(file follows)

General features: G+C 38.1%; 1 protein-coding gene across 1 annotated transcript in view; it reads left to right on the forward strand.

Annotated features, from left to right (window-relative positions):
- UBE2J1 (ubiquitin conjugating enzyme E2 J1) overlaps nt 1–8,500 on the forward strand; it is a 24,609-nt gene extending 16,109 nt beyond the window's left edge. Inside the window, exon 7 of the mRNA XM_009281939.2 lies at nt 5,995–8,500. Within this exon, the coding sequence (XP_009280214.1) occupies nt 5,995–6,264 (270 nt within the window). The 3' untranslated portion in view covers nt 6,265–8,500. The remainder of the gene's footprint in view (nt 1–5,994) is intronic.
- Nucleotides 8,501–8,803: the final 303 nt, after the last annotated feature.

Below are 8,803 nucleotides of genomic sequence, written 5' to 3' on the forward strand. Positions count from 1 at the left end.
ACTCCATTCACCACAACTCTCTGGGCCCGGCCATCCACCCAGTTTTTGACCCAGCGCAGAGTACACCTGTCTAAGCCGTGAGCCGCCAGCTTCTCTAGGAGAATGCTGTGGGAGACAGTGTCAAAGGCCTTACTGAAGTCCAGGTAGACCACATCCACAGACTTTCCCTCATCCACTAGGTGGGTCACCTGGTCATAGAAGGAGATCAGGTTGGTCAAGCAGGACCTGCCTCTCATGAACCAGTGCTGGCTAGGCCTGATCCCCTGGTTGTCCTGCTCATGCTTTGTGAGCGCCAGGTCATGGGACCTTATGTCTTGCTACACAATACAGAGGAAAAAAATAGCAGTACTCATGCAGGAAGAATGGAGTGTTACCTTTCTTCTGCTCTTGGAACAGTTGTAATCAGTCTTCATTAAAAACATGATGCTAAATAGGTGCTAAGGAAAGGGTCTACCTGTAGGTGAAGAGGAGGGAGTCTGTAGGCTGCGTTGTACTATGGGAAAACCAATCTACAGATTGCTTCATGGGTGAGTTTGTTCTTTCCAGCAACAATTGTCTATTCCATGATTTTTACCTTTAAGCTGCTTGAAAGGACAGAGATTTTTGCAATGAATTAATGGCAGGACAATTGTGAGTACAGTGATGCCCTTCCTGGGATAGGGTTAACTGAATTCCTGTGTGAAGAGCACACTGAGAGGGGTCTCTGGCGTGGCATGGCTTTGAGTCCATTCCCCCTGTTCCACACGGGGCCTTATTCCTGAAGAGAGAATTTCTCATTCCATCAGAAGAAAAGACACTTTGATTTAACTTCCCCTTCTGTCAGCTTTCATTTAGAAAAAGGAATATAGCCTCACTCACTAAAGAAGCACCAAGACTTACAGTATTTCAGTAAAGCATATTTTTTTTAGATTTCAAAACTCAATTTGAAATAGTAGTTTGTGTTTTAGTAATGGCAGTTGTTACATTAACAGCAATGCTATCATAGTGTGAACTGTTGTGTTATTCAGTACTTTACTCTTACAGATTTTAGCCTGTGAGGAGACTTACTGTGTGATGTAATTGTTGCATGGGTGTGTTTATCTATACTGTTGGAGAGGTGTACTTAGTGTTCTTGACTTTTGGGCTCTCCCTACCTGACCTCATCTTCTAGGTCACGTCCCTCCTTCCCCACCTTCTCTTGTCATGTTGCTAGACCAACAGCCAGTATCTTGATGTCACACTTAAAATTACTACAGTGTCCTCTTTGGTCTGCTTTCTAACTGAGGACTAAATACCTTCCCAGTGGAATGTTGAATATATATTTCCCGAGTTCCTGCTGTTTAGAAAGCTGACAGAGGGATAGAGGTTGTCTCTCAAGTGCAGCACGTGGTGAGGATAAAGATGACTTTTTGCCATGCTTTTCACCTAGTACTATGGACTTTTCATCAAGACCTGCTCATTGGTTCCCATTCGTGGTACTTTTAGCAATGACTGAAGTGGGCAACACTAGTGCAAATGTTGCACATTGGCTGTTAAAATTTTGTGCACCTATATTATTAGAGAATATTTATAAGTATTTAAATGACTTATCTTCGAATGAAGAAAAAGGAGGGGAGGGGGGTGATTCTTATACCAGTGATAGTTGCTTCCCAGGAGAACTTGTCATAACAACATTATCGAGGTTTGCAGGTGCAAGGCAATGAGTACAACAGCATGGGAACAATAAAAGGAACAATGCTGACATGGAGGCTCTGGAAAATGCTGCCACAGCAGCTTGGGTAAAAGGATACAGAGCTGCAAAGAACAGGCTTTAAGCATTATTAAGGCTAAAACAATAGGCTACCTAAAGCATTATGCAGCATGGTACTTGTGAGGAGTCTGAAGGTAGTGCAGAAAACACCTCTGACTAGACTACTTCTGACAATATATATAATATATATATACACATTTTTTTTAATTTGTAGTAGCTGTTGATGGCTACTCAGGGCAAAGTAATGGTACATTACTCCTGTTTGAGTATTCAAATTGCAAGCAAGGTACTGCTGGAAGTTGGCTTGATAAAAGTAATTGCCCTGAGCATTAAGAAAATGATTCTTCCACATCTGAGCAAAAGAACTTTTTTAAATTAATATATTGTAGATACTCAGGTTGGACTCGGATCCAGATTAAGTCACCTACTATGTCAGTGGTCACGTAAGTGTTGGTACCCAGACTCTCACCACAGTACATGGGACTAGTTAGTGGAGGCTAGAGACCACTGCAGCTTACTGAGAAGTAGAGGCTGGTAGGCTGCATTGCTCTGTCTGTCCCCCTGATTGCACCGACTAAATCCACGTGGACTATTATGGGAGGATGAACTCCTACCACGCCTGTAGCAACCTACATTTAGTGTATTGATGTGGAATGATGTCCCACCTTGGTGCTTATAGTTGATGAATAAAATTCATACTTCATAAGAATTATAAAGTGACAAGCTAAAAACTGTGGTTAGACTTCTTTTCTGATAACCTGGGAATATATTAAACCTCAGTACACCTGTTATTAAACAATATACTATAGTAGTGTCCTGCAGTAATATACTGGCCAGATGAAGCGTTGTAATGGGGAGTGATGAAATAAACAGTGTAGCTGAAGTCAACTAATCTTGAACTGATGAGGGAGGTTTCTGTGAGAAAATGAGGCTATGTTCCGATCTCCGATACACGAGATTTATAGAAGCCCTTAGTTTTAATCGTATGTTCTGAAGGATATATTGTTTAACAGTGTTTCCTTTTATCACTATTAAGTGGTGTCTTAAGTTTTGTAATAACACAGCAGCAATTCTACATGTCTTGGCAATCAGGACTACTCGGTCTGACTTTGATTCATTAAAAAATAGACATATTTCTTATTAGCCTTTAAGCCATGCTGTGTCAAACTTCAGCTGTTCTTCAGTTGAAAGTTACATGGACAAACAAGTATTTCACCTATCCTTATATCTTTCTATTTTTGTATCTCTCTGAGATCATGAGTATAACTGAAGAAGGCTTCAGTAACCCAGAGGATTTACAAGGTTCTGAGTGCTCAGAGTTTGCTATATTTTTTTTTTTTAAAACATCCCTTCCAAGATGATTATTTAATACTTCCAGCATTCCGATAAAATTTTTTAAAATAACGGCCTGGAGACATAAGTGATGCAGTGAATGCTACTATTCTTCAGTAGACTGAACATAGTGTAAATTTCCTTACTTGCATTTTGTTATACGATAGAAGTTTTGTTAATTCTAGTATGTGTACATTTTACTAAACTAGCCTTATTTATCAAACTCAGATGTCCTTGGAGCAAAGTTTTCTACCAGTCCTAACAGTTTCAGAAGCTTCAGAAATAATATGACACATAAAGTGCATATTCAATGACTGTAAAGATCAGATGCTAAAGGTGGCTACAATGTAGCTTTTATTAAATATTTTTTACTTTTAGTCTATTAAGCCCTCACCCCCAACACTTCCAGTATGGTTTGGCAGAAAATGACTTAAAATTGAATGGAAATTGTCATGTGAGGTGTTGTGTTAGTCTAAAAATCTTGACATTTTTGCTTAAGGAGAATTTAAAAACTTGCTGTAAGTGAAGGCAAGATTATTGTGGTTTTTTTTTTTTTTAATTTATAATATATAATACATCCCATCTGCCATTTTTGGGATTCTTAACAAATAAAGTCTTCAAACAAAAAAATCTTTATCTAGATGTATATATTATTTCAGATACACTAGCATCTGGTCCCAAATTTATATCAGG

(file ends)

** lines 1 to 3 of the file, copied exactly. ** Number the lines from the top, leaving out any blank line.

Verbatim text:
General features: G+C 38.1%; 1 protein-coding gene across 1 annotated transcript in view; it reads left to right on the forward strand.

Annotated features, from left to right (window-relative positions):
- UBE2J1 (ubiquitin conjugating enzyme E2 J1) overlaps nt 1–8,500 on the forward strand; it is a 24,609-nt gene extending 16,109 nt beyond the window's left edge. Inside the window, exon 7 of the mRNA XM_009281939.2 lies at nt 5,995–8,500. Within this exon, the coding sequence (XP_009280214.1) occupies nt 5,995–6,264 (270 nt within the window). The 3' untranslated portion in view covers nt 6,265–8,500. The remainder of the gene's footprint in view (nt 1–5,994) is intronic.